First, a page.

Scientology Crime Syndicate


Israel refuses to cooperate with U.N. rights investigators
October 20, 2000
Web posted at: 7:16 AM EDT (1116 GMT)

GENEVA (AP) -- Israel on Friday refused to cooperate with a United Nations inquiry into alleged human rights violations in the West Bank and Gaza after the U.N. Human Rights Commission condemned it over Israeli-Palestinian violence.

The Ministry of Foreign Affairs issued a statement rejecting a resolution passed Thursday by the commission, which set up the inquiry and blamed Israel "widespread, systematic and gross violation of human rights" during the violence that has raged since Sept. 28.

The resolution, which described some of Israel's actions as "war crimes," was passed by 19 votes to 16, even though the United States and European nations voted against.

"The resolution, accepted by a slight majority of Arab countries and their supporters, is hostile, unbalanced and unnecessary," the foreign ministry said. "Israel will not cooperate in the implementation of the operative part of this resolution."

Clashes between Israeli troops and Palestinians in the West Bank, Gaza and east Jerusalem has left more than 100 dead, almost all Palestinians.

The commission's vote mandates Mary Robinson, the U.N. High Commissioner for Human Rights, to lead a team to the area urgently to take stock of rights violations "by the Israeli occupying power."

The United States and European countries had claimed that passing the resolution could endanger the progress made earlier this week at the Sharm el-Sheik summit.

"Its language is one-sided and vituperative. Its prescriptions are at variance and in conflict with those agreed to by the parties themselves," said U.S. representative Nancy Rubin.

But Palestinian spokesman Nabil Ramlawi rejected the suggestion that the move would damage the work of the summit.

"I believe the Israelis themselves do not want peace," Ramlawi said. "Any action from the international community in supporting the Palestinians in their struggle against the Israeli occupation can only help."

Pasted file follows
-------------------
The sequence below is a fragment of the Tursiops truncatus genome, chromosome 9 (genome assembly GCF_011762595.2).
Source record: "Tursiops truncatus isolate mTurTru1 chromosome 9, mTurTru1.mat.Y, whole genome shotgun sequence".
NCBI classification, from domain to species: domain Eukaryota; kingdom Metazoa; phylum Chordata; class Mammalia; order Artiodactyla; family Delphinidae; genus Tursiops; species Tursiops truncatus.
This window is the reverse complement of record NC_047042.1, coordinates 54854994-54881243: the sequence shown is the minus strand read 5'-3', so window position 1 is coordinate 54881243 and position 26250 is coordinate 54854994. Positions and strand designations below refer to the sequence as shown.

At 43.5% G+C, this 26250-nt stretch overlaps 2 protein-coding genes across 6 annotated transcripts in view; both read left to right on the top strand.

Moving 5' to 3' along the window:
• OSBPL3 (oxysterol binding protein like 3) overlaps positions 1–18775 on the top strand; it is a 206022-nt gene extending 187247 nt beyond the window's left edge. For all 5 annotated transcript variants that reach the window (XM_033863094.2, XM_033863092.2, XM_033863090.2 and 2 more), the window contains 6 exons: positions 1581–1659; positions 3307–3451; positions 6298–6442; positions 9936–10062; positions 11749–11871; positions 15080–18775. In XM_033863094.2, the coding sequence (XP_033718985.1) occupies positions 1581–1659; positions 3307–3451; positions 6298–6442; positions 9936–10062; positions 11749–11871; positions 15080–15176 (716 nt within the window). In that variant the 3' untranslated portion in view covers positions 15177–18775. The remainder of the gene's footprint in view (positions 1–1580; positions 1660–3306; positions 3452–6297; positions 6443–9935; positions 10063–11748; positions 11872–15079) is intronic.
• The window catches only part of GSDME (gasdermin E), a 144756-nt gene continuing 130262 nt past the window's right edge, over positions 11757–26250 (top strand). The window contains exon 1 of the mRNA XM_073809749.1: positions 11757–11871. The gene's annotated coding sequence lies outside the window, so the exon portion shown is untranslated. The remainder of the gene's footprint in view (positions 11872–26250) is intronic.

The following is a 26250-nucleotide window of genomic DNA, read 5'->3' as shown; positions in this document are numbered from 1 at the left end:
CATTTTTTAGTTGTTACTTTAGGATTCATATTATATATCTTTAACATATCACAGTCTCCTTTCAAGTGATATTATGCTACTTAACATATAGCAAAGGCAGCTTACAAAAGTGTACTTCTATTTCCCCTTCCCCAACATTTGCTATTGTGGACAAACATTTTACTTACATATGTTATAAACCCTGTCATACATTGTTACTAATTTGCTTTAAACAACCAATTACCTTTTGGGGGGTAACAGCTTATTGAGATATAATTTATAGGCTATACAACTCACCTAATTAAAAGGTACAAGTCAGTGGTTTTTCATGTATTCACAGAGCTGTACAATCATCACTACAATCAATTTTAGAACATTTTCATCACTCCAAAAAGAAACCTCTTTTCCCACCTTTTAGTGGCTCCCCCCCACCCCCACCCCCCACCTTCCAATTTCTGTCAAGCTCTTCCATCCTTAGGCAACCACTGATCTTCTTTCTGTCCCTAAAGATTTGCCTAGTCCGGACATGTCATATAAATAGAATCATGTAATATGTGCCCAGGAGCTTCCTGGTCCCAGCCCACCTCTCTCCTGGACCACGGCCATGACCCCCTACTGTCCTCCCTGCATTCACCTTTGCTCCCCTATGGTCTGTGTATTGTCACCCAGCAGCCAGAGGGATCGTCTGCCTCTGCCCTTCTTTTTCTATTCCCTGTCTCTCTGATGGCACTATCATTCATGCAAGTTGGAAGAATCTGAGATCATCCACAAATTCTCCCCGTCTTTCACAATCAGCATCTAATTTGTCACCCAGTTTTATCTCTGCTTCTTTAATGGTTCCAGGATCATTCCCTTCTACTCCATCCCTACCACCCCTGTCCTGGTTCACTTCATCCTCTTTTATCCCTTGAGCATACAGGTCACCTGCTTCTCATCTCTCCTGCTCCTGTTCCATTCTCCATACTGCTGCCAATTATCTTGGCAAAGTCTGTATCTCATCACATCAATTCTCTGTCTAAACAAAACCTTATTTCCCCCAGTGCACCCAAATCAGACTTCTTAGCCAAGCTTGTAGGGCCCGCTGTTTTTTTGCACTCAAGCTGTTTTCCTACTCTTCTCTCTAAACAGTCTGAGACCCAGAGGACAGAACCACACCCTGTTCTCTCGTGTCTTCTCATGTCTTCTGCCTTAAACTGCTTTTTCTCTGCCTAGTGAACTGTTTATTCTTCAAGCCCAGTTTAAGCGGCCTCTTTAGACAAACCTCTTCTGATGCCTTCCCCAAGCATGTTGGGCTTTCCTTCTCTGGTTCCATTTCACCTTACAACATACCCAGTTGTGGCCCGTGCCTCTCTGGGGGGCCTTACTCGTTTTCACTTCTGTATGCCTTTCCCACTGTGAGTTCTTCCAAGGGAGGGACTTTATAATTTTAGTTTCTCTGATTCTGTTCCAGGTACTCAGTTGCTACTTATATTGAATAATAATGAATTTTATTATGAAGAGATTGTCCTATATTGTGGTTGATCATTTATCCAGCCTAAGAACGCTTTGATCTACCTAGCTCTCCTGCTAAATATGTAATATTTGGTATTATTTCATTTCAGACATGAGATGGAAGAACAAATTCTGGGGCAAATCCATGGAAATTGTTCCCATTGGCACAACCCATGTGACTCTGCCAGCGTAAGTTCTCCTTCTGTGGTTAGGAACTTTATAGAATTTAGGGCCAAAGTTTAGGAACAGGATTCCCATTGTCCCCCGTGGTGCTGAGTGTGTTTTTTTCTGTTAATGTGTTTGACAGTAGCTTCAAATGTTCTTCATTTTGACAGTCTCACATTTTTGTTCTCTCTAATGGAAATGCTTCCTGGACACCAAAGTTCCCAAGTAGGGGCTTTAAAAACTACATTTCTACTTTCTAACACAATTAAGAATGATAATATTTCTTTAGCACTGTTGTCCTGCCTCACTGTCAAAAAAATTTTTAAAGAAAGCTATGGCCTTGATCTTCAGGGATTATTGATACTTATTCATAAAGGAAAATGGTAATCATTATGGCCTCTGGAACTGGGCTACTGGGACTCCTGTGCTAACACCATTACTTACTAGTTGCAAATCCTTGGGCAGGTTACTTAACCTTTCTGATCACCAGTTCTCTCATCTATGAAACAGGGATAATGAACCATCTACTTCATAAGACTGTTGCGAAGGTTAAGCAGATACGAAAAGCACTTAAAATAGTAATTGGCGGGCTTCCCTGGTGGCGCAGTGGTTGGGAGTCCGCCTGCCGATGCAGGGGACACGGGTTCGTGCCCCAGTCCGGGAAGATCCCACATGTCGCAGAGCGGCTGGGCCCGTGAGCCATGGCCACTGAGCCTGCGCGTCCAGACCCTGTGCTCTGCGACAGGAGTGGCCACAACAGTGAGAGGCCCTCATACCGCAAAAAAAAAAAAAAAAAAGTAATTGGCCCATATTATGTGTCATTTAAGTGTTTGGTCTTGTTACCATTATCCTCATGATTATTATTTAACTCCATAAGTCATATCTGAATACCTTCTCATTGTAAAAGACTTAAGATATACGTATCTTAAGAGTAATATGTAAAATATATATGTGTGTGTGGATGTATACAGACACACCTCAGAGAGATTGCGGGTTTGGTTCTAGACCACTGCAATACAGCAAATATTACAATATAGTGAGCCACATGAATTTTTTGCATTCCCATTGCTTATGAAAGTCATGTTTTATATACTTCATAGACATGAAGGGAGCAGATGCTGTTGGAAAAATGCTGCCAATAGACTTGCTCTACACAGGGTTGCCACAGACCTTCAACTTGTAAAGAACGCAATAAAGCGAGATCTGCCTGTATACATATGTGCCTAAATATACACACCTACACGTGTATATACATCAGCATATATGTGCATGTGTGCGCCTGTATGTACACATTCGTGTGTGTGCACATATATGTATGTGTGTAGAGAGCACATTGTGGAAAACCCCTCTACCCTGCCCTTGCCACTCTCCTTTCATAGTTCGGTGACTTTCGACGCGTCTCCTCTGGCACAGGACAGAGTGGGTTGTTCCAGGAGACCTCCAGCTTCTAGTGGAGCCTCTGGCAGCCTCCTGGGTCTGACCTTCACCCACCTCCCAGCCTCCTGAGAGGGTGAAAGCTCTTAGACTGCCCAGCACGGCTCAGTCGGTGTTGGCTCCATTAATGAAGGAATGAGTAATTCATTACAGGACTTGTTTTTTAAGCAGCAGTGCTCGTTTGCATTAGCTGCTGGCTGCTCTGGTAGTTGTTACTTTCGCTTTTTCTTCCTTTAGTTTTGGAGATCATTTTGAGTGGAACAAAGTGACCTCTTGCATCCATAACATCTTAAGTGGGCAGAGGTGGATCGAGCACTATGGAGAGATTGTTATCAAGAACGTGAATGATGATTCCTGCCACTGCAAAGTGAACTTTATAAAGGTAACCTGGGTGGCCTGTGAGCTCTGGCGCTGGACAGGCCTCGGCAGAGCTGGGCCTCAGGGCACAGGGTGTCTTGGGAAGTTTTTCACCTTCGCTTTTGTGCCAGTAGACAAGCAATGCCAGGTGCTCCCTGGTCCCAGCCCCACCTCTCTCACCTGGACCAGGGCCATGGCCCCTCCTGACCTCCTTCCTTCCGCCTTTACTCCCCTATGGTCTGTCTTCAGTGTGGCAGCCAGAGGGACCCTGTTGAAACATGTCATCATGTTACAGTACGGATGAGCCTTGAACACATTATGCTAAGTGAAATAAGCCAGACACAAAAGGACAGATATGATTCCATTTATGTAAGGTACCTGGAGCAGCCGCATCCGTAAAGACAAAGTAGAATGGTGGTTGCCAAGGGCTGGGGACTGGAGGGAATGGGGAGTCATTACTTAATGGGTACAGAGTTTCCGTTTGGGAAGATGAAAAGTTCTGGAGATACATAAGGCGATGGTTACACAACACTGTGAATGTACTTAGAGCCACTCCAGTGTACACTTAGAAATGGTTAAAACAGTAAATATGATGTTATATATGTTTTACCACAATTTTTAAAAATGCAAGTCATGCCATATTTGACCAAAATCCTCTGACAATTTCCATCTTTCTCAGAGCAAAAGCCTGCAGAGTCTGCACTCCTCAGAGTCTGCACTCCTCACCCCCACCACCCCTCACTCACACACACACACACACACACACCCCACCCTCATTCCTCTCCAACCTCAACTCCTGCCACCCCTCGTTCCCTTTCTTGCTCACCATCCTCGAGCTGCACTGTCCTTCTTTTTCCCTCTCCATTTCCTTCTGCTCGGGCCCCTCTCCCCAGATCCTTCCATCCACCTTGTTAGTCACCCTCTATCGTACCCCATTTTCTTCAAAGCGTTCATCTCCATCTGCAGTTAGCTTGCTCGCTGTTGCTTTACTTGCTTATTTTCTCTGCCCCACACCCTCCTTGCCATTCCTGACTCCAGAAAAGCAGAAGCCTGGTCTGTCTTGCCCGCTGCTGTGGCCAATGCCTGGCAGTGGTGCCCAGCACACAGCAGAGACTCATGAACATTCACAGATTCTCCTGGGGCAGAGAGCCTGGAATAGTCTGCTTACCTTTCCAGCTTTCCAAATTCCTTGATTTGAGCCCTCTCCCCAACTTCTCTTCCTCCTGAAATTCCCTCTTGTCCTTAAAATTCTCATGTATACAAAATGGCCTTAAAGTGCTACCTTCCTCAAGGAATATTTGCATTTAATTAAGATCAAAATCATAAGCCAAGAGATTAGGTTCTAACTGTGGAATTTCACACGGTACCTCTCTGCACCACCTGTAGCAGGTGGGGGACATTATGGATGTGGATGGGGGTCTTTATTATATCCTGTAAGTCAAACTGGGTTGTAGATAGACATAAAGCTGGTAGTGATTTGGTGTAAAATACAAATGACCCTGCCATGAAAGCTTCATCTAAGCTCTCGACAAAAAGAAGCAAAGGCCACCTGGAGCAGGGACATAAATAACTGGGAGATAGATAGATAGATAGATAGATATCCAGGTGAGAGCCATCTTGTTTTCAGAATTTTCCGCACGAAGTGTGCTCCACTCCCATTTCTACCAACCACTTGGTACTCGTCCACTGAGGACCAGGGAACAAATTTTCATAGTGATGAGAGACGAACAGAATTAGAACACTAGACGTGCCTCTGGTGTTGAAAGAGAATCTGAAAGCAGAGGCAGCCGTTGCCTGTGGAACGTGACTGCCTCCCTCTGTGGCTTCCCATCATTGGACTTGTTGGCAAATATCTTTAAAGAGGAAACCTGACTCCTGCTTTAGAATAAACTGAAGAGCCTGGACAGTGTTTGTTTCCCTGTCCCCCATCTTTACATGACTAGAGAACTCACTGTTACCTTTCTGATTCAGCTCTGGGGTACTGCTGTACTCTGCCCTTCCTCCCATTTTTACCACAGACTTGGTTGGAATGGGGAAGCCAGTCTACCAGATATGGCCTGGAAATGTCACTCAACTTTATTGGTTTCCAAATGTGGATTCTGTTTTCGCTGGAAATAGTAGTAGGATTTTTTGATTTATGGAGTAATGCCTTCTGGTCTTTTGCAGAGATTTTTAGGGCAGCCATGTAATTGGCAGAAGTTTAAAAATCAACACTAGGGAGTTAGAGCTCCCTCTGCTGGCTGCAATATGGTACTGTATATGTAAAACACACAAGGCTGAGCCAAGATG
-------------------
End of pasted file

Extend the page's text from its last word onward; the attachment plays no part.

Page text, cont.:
The Palestinians were also hoping for condemnation of Israel from the General Assembly. At U.N. headquarters in New York, European Union diplomats were trying to persuade the Palestinians to soften language in their draft of an assembly resolution.

The resolution is expected to be adopted at the conclusion of a special emergency session of the 189-member assembly that began on Wednesday and was expected to continue Friday.

The United States has refused to even negotiate with the Palestinians on the General Assembly resolution, which would single out Israel for condemnation for the violence that followed the Sept. 28 visit to a site holy to Muslims and Jews by hawkish Israeli politician Ariel Sharon and the "excessive use of force" by Israeli forces.

The Palestinian draft would pass even without the EU votes, since a majority of countries would likely vote in favor and there is no veto in the assembly. But Arab nations appeared willing to at least discuss certain amendments with the Europeans in hopes of winning wider support for the resolution, which unlike a Security Council resolution is not legally binding.

Earlier this month, Israel came under heated criticism at the Security Council. In the end, the council condemned the "excessive use of force" against Palestinians. The United States abstained from the vote after trying to weaken the text.


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